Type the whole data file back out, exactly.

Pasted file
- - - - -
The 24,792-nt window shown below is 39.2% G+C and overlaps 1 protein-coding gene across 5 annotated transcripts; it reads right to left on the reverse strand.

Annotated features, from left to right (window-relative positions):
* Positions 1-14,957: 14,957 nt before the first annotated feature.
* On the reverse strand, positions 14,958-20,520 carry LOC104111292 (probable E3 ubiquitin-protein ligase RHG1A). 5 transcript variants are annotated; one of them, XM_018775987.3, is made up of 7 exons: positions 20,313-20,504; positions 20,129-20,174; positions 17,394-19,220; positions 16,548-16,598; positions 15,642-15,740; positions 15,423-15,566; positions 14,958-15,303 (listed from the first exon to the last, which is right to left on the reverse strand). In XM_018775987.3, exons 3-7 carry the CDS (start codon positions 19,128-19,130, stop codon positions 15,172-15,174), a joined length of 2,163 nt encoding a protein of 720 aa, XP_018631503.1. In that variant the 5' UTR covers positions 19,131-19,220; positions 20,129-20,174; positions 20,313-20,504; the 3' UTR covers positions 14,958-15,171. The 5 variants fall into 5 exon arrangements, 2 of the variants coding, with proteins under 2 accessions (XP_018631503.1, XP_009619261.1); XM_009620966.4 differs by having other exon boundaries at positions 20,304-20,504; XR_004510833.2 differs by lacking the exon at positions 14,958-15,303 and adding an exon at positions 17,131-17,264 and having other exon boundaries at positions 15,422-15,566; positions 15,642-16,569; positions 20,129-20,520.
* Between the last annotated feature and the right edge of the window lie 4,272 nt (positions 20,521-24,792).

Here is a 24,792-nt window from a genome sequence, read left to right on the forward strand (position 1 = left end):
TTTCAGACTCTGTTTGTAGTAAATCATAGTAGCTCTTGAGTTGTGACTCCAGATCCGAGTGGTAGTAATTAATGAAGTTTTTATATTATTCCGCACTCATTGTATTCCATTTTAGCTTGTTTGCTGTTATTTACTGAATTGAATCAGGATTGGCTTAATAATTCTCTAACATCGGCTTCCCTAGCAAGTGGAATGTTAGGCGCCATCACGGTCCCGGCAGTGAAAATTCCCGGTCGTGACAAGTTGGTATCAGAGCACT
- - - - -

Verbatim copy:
The 24,792-nt window shown below is 39.2% G+C and overlaps 1 protein-coding gene across 5 annotated transcripts; it reads right to left on the reverse strand.

Annotated features, from left to right (window-relative positions):
* Positions 1-14,957: 14,957 nt before the first annotated feature.
* On the reverse strand, positions 14,958-20,520 carry LOC104111292 (probable E3 ubiquitin-protein ligase RHG1A). 5 transcript variants are annotated; one of them, XM_018775987.3, is made up of 7 exons: positions 20,313-20,504; positions 20,129-20,174; positions 17,394-19,220; positions 16,548-16,598; positions 15,642-15,740; positions 15,423-15,566; positions 14,958-15,303 (listed from the first exon to the last, which is right to left on the reverse strand). In XM_018775987.3, exons 3-7 carry the CDS (start codon positions 19,128-19,130, stop codon positions 15,172-15,174), a joined length of 2,163 nt encoding a protein of 720 aa, XP_018631503.1. In that variant the 5' UTR covers positions 19,131-19,220; positions 20,129-20,174; positions 20,313-20,504; the 3' UTR covers positions 14,958-15,171. The 5 variants fall into 5 exon arrangements, 2 of the variants coding, with proteins under 2 accessions (XP_018631503.1, XP_009619261.1); XM_009620966.4 differs by having other exon boundaries at positions 20,304-20,504; XR_004510833.2 differs by lacking the exon at positions 14,958-15,303 and adding an exon at positions 17,131-17,264 and having other exon boundaries at positions 15,422-15,566; positions 15,642-16,569; positions 20,129-20,520.
* Between the last annotated feature and the right edge of the window lie 4,272 nt (positions 20,521-24,792).

Here is a 24,792-nt window from a genome sequence, read left to right on the forward strand (position 1 = left end):
TTTCAGACTCTGTTTGTAGTAAATCATAGTAGCTCTTGAGTTGTGACTCCAGATCCGAGTGGTAGTAATTAATGAAGTTTTTATATTATTCCGCACTCATTGTATTCCATTTTAGCTTGTTTGCTGTTATTTACTGAATTGAATCAGGATTGGCTTAATAATTCTCTAACATCGGCTTCCCTAGCAAGTGGAATGTTAGGCGCCATCACGGTCCCGGCAGTGAAAATTCCCGGTCGTGACAAGTTGGTATCAGAGCACT